With an amorphous atomic structure, metallic glasses (MGs) (also called amorphous alloys) own some unique features compared to the conventional metal alloys, which make them versatile materials [1, 2, 3, 4, 5, 6, 7]. For example, MGs commonly show very high strength [8, 9], and thus they are very promising materials for fabrication of aircraft frames. High hardness and excellent resistance to wear make them potential candidates for contact applications such as phone’s shell. The high elasticity makes them suitable for applications as golf clubs or spring . High-strength, low elastic modulus, and good corrosion resistance make MGs promising applications as biomedical materials . Although great progress has been achieved for MGs in the past decades, their practical applications as structural and functional materials are greatly impeded due to three main problems [1, 11], that is, dimensional limit, poor tension plasticity, and hard-to-machining and shaping.
As the formation of amorphous structure requires a high cooling rate, the size of MGs is greatly limited. Although some MGs with relatively good glass forming ability (GFA) are developed recently, the size of MG sample is quite small compared to that of conventional metal alloys. Currently, some new methods such as laser additive manufacturing are employed to produce MGs [12, 13, 14, 15], which are promising to solve the problem of dimensional limit. However, additional issues such as crystallization and crack appear, which require further investigation.
For applications as structural materials, tensile plasticity is necessary. However, most MGs exhibit brittle fracture under tensile stress due to the fast propagation of single or very few shear bands [16, 17]. Therefore, improving the tensile plasticity of MGs is a very significant topic for their practical applications. Recently, some methods such as introduction of secondary phase into the glass matrix (i.e., fabrication of metallic glass matrix composites (MGMC)) [18, 19, 20], mechanical pre-deformation , surface modification [22, 23, 24, 25] are proposed to tune the tensile plasticity of MGs, achieving some progress. However, the foundational mechanism and physical nature for plastic deformation and improvement of the plasticity of MGs are still not very clear. Further investigation by advanced experiments and simulations is required.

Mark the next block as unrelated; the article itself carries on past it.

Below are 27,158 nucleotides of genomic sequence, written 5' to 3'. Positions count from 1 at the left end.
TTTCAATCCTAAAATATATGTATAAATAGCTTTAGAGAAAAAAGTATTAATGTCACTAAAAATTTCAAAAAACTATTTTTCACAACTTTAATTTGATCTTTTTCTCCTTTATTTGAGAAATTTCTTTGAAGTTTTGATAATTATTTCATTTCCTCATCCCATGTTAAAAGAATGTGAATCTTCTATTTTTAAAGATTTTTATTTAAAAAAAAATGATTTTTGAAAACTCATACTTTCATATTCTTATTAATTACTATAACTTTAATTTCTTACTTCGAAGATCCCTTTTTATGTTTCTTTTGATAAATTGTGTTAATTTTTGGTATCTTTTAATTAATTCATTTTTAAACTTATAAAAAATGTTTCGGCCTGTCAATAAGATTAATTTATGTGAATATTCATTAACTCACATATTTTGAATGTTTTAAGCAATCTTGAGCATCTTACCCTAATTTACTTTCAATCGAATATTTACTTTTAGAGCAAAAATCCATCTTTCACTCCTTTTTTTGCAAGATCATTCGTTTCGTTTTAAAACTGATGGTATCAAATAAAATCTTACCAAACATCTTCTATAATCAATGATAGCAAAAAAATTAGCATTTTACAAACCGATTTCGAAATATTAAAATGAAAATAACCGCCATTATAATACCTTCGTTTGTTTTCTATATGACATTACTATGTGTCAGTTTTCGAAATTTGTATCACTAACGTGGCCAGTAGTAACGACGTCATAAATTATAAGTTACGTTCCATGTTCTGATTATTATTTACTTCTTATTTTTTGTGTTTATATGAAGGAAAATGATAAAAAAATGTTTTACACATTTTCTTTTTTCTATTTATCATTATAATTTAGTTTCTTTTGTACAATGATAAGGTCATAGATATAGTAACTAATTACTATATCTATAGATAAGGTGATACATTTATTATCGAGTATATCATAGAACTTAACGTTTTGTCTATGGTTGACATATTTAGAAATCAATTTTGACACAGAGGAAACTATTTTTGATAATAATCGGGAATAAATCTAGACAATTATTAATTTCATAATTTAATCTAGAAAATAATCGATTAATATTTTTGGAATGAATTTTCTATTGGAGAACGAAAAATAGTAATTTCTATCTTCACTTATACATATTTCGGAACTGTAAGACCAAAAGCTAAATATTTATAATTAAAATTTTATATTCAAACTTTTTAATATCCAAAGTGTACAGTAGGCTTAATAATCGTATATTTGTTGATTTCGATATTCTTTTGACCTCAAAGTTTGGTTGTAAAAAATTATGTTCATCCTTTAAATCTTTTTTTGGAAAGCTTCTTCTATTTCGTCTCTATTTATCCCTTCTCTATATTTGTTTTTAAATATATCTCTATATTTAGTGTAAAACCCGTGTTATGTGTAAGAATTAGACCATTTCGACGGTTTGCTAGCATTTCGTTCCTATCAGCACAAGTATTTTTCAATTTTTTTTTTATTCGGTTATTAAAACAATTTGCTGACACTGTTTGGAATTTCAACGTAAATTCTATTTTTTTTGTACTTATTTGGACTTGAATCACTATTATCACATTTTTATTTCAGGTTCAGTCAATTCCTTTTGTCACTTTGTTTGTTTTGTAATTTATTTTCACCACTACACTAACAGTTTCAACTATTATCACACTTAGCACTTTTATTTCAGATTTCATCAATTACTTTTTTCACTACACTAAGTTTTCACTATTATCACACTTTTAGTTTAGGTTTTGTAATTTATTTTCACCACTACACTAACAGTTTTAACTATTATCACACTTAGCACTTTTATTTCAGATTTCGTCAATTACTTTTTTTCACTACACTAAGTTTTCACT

For practical applications of MGs, shaping them into parts is the first step. Due to the superplasticity within the supercooled liquid region (SCLR), thermoplastic forming provides a unique method for processing MGs, which has been widely employed and investigated [4, 26, 27]. However, the flexibility of this method is quite low, and this method also requires expensive molds. Furthermore, it may be only suitable for MGs with large SCLR; otherwise, crystallization may occur. Apart from thermoplastic forming, conventional machining such as diamond cutting [28, 29, 30, 31, 32], and non-conventional machinings such as micro-electrical discharge machining (micro-EDM) and laser irradiation [33, 34, 35, 36] are also attempted for processing MGs. Some progress is achieved by these methods but also challenges remain [29, 36, 37]. Further investigations on these processing methods as well as developing new methods are required.
2. The structure of this book
According to the description in Section 1, to solve the problems that hinder the practical applications of MGs, further investigation on preparation, properties, and processing of MGs is urgently required. This book aims to present some recent achievements and developments on properties and processing of MGs, mainly including thermoplastic forming of metallic glasses, atomic-level simulation on mechanical deformation of metallic glasses, metallic glass matrix composites, as well as tribo-electrochemical applications of metallic glasses.